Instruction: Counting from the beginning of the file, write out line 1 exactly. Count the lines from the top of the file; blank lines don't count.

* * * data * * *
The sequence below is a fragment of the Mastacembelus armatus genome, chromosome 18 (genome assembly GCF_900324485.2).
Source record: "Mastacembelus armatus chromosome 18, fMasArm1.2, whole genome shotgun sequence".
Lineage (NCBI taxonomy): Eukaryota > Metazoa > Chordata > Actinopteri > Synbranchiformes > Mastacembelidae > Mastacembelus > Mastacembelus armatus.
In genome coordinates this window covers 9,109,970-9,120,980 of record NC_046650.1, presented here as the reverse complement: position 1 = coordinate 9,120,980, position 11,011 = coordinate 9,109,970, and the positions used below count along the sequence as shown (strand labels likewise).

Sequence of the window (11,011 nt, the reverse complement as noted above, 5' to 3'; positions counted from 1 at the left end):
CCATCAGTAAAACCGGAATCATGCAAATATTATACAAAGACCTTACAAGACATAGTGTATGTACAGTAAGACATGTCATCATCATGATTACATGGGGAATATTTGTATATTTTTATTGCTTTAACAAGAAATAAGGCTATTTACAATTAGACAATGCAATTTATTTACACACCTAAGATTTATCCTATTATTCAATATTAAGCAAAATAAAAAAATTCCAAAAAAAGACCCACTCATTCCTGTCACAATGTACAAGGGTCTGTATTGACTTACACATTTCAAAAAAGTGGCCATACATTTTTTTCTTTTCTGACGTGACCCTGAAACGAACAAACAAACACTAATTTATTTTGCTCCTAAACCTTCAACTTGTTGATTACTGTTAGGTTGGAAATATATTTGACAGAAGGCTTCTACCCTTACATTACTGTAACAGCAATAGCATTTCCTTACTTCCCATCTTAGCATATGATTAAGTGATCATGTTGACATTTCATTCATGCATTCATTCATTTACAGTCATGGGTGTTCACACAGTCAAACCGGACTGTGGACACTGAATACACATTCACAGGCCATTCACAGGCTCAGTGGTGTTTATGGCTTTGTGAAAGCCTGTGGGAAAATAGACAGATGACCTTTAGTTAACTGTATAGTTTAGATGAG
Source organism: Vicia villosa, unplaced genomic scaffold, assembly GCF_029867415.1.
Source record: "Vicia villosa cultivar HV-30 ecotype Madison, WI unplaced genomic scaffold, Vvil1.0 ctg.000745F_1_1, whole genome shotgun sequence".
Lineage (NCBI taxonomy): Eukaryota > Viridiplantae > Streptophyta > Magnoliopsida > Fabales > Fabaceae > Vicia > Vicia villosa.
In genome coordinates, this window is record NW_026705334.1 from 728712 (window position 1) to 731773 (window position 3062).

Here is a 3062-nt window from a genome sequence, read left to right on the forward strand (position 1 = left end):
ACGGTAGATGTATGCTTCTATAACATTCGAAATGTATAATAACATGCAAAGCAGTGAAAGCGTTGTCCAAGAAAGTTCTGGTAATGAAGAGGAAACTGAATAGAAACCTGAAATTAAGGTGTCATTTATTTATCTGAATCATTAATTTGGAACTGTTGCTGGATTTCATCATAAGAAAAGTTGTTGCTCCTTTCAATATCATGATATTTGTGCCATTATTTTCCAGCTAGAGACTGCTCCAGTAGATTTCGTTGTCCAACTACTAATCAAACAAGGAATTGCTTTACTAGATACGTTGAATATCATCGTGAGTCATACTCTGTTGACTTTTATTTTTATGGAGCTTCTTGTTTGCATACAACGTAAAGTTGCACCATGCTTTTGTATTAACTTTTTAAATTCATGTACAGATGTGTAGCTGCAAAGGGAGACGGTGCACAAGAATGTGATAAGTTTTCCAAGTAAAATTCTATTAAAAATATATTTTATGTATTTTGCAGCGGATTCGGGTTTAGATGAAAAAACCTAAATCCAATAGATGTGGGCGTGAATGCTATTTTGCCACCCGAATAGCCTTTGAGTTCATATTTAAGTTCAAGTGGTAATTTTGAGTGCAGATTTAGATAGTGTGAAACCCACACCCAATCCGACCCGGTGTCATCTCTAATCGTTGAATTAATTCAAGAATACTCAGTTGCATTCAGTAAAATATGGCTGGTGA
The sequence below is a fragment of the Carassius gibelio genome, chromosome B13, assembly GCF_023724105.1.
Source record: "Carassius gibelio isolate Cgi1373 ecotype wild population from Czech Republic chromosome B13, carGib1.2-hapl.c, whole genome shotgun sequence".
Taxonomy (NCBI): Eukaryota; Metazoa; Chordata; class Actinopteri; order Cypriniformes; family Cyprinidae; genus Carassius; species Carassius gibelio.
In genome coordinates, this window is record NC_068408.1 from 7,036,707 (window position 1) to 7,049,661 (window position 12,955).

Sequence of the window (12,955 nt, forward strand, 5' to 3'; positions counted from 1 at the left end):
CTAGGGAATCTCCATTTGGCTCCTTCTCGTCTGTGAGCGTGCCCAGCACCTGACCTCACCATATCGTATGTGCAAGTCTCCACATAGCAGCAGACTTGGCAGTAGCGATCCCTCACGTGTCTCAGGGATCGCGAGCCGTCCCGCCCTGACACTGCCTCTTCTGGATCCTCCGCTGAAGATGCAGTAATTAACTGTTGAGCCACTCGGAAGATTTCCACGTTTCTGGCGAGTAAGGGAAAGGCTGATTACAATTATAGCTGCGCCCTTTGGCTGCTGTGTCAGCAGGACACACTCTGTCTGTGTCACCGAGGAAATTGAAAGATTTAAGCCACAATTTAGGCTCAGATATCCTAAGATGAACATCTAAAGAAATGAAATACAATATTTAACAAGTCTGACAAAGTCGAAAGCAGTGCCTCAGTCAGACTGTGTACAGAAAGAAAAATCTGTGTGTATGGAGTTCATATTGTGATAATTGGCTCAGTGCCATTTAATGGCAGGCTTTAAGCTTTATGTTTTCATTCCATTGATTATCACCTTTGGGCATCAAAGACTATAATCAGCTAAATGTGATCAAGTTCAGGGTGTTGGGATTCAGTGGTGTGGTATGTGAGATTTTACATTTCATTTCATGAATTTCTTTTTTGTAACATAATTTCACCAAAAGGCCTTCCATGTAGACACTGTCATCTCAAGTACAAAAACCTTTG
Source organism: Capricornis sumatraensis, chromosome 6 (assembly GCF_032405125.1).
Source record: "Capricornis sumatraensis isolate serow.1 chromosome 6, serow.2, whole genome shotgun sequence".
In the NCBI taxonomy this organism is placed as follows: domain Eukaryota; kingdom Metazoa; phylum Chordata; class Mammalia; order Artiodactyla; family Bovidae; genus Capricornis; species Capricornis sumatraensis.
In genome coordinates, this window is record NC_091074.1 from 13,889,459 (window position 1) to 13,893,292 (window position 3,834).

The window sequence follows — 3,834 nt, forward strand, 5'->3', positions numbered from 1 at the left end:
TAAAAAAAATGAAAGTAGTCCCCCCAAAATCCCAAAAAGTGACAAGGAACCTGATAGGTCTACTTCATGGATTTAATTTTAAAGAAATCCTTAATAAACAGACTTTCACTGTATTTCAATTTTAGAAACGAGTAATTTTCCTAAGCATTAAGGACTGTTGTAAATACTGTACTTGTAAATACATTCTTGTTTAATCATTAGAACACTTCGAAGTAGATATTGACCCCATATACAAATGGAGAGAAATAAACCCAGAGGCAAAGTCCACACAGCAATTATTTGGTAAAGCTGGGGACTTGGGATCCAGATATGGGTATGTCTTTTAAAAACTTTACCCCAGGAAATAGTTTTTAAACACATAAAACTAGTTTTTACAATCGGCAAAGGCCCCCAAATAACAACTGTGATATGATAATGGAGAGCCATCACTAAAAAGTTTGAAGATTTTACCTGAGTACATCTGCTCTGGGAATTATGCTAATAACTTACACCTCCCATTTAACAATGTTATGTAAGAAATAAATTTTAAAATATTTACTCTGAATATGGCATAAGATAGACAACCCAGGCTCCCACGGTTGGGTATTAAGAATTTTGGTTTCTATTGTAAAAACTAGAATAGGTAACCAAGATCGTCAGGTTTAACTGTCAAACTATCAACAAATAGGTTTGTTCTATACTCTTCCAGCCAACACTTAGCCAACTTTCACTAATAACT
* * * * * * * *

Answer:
The sequence below is a fragment of the Mastacembelus armatus genome, chromosome 18 (genome assembly GCF_900324485.2).